After he had filed the amended complaint, Gordon moved for an order seeking his release from maximum security. The defendants filed a response to the motion, verified by Edward Froman, a Lieutenant in the Volusia County Jail and acting Chief Correctional Officer, which stated that Gordon was being held in one-man cells "due to the seriousness of the convictions and the pending charges." Before the court ruled on the motion, Watson and Cansler moved for summary judgment, attaching affidavits of Watson and Froman. Watson's affidavit stated that he had restricted Gordon's telephone privileges because he was afraid that Gordon would call certain persons in possession of, or with access to, instrumentalities of the first-degree murder charge, which they might then destroy or conceal. On April 6, the affidavit continued, Watson believed he would be able to get an immediate court order restricting Gordon's phone calls to his attorney. The next day, after researching the issue, Watson determined that such an order was unlikely and he ordered that Gordon be moved back into the county jail facilities, with telephone privileges restored. Froman's affidavit purported to incorporate his earlier verified response to Gordon's motion, in which he had stated that Gordon was incarcerated in one-man cells due to the seriousness of his crimes. It also recited the frequency of the telephone calls Gordon was allowed to make.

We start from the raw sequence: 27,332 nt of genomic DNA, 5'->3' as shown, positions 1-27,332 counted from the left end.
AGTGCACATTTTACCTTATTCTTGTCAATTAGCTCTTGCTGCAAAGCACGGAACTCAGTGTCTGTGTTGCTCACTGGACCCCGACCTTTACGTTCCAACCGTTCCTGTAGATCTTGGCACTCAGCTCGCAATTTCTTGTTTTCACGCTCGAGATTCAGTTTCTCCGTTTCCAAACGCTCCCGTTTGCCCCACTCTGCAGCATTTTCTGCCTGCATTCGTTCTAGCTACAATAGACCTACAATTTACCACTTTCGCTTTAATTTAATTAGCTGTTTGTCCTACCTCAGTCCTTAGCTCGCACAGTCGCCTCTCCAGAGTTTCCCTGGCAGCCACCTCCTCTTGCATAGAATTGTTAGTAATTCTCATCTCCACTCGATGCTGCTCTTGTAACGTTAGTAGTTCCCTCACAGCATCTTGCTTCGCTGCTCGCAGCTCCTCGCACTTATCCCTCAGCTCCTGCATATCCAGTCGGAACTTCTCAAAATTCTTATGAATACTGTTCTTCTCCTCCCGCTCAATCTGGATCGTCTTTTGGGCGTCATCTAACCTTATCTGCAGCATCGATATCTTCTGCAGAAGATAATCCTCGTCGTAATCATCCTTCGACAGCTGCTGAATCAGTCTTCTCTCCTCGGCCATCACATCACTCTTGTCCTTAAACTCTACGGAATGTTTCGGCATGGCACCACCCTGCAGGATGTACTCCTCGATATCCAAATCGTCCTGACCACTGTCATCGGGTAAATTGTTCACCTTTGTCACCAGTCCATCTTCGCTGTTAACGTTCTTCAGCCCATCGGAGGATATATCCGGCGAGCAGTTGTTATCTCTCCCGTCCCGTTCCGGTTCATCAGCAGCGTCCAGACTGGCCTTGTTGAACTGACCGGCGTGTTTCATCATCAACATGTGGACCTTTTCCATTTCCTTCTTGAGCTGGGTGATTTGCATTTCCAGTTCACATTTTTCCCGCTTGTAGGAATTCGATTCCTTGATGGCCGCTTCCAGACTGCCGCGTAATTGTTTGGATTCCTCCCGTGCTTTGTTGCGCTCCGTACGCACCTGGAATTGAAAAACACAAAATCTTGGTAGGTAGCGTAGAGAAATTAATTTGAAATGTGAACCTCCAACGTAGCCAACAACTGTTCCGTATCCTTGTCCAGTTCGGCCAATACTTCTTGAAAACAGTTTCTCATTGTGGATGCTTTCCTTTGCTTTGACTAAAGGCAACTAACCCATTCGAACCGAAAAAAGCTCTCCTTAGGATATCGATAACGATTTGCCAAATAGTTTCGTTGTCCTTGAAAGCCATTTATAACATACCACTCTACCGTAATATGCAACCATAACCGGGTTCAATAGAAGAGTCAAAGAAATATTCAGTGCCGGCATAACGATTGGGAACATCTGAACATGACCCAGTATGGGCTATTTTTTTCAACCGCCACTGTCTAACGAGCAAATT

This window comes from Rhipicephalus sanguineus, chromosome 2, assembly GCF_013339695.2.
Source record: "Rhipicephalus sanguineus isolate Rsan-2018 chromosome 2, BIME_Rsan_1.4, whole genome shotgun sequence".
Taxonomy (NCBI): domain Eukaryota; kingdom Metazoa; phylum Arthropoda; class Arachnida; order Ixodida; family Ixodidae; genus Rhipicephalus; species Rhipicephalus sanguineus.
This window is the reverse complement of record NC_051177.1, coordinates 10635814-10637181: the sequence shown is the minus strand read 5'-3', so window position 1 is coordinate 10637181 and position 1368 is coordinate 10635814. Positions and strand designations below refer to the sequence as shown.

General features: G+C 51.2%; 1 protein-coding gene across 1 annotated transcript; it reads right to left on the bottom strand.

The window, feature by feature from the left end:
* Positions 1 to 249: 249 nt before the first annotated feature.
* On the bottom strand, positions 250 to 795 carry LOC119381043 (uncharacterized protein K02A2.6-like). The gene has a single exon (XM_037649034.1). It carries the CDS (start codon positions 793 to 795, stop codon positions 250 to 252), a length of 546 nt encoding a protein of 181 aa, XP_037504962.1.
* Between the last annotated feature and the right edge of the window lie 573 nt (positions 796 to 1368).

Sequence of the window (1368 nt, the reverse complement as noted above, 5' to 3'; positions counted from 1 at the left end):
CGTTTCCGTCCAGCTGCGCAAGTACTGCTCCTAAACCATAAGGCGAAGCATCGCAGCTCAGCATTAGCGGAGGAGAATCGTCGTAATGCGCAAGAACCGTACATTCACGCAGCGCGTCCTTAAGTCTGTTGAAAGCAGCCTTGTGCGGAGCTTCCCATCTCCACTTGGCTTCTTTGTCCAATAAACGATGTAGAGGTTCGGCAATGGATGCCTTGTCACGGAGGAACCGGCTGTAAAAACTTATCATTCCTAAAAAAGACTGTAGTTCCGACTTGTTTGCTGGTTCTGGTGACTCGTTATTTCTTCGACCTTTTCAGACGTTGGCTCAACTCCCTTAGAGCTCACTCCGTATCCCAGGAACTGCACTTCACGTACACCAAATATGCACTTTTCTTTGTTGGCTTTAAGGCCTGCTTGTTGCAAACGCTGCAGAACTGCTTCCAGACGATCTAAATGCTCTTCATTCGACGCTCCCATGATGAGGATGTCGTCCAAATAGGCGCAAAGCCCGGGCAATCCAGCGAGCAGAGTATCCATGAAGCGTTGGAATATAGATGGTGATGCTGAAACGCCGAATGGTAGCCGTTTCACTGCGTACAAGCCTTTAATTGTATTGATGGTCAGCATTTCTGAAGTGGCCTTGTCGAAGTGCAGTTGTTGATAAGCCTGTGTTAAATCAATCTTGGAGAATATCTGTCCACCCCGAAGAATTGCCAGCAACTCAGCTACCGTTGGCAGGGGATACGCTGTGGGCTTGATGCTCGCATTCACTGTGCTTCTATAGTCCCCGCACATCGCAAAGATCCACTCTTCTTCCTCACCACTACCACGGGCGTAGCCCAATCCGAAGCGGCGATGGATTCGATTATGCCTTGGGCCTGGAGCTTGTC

The court did not rule on the summary judgment motion but ordered the defendants to file an answer to Gordon's amended complaint. In their answers, defendants renewed their motions for summary judgment, attaching Cansler's affidavit stating that the entire jail is a maximum security institution, enumerating the cells in which Gordon was housed during his incarceration there, and averring that no cell in the institution is known as "the hole."

Gordon filed no responsive affidavits. Instead, he filed an unsworn, unverified document styled "Answer to defendants Motion for Summary Judgment and Answer to Amended Civil Rights Complaint." He asserted that Watson never sought to obtain the order restricting Gordon's phone calls and as a skilled prosecutor knew that he had no grounds to obtain one. He also stated that Watson's conjecture that Gordon's friends would destroy or conceal evidence was totally without merit because Gordon's house had already been searched. The answer further contended that the defendants had not shown that Gordon was the only one in jail charged with so serious a crime or that he had broken any rule of the facility. In particular, he objected to being placed in one-man cells, in which he was confined from March until August 1978.

In granting the defendants' motions for summary judgment, the...